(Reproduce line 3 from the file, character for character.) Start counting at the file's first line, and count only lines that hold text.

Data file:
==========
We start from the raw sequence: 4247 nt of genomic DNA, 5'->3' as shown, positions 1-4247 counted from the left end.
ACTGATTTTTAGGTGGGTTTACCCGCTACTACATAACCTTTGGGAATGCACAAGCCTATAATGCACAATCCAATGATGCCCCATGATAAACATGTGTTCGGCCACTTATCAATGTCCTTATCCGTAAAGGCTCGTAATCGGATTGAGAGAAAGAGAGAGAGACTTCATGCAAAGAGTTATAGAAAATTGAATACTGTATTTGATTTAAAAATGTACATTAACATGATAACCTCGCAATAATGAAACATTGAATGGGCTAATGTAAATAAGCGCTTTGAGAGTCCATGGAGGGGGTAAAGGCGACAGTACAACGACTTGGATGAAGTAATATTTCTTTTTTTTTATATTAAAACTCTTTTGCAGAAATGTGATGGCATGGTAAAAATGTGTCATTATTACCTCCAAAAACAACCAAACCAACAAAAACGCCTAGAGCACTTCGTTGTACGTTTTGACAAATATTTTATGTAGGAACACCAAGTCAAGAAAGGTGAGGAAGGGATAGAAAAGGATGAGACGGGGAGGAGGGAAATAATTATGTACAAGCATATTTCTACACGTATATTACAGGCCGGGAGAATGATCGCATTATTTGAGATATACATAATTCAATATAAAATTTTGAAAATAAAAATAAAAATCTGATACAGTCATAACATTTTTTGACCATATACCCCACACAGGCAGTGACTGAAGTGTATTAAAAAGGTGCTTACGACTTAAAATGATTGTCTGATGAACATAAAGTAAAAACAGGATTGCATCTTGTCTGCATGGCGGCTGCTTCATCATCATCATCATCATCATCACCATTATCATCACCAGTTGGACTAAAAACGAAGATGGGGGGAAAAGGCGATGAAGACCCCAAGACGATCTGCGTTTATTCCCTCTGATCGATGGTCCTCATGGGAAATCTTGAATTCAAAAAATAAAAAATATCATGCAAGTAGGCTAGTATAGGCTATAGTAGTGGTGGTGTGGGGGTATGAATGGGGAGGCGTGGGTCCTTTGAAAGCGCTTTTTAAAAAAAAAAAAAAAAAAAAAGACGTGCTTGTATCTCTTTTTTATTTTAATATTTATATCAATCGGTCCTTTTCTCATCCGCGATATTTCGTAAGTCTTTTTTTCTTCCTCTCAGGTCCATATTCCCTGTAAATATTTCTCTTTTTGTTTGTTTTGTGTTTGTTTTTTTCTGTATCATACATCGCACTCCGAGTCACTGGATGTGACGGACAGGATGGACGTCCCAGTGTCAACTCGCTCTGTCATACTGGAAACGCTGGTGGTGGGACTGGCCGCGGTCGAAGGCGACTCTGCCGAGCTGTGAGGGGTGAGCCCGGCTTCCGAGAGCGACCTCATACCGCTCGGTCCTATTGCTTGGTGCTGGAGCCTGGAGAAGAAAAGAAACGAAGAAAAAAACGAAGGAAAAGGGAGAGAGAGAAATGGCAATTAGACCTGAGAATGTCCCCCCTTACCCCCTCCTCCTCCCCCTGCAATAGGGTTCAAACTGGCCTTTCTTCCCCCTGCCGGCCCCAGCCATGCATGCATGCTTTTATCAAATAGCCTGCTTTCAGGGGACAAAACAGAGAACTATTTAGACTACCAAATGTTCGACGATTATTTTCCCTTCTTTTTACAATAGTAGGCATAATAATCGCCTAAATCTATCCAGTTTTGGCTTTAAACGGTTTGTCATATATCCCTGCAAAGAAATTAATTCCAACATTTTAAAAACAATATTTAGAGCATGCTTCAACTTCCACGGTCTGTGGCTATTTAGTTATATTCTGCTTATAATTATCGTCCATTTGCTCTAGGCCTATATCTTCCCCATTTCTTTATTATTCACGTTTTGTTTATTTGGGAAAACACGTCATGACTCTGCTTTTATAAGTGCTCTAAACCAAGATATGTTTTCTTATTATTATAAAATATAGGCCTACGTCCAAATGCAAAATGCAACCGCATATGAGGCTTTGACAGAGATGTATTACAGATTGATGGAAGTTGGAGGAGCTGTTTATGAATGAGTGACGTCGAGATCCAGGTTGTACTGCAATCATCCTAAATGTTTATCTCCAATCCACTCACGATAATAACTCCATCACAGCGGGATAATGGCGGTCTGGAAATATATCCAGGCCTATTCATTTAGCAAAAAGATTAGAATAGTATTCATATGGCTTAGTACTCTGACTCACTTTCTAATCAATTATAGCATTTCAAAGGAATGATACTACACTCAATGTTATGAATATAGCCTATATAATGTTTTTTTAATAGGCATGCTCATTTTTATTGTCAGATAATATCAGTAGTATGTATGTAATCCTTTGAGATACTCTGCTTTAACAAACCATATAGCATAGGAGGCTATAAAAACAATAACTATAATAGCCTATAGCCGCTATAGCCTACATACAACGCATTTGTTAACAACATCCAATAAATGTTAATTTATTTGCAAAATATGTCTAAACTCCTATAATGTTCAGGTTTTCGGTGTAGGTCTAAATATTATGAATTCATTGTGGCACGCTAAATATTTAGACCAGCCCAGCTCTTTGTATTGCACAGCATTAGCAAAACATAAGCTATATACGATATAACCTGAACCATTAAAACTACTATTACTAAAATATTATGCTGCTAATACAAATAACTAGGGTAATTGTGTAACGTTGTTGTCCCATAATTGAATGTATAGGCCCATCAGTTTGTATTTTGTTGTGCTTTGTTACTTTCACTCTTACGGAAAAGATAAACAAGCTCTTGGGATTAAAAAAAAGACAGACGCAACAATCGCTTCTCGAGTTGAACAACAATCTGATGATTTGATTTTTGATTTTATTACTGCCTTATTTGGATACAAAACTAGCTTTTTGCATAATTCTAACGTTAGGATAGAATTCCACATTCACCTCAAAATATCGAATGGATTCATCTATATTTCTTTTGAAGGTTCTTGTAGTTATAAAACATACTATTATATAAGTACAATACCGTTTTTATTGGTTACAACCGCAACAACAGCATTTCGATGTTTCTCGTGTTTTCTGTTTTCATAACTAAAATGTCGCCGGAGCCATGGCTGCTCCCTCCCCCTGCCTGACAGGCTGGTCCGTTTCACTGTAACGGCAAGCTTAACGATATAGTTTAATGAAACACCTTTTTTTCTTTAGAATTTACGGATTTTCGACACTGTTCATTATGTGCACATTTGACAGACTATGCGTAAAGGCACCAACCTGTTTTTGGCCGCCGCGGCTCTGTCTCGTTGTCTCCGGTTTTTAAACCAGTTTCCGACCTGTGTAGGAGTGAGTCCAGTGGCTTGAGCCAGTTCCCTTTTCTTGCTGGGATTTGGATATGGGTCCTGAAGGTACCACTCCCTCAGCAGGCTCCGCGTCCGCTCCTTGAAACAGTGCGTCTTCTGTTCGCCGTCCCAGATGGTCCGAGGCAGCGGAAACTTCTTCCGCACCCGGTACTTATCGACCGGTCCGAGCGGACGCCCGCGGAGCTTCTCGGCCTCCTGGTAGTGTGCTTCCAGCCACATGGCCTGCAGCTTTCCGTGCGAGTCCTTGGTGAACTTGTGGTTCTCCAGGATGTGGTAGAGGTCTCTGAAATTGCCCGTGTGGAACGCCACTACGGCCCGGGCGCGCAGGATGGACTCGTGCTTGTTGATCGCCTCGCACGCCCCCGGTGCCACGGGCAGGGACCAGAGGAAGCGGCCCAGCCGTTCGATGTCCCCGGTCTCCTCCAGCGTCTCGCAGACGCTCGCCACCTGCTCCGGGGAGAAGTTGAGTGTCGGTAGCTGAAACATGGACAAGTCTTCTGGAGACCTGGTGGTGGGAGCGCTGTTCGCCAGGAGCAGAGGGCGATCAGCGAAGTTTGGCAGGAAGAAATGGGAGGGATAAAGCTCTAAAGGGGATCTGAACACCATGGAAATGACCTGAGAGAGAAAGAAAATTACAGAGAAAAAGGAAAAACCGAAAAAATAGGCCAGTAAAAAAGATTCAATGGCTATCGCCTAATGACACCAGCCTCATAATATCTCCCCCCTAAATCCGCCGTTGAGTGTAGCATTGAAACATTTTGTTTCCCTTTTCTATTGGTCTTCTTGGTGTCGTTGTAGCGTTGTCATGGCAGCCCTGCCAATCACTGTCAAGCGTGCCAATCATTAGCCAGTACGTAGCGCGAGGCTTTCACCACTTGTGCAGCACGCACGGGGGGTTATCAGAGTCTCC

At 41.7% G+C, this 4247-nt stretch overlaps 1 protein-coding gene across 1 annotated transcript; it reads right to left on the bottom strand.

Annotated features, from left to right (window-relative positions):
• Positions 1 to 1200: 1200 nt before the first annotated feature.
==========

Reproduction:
At 41.7% G+C, this 4247-nt stretch overlaps 1 protein-coding gene across 1 annotated transcript; it reads right to left on the bottom strand.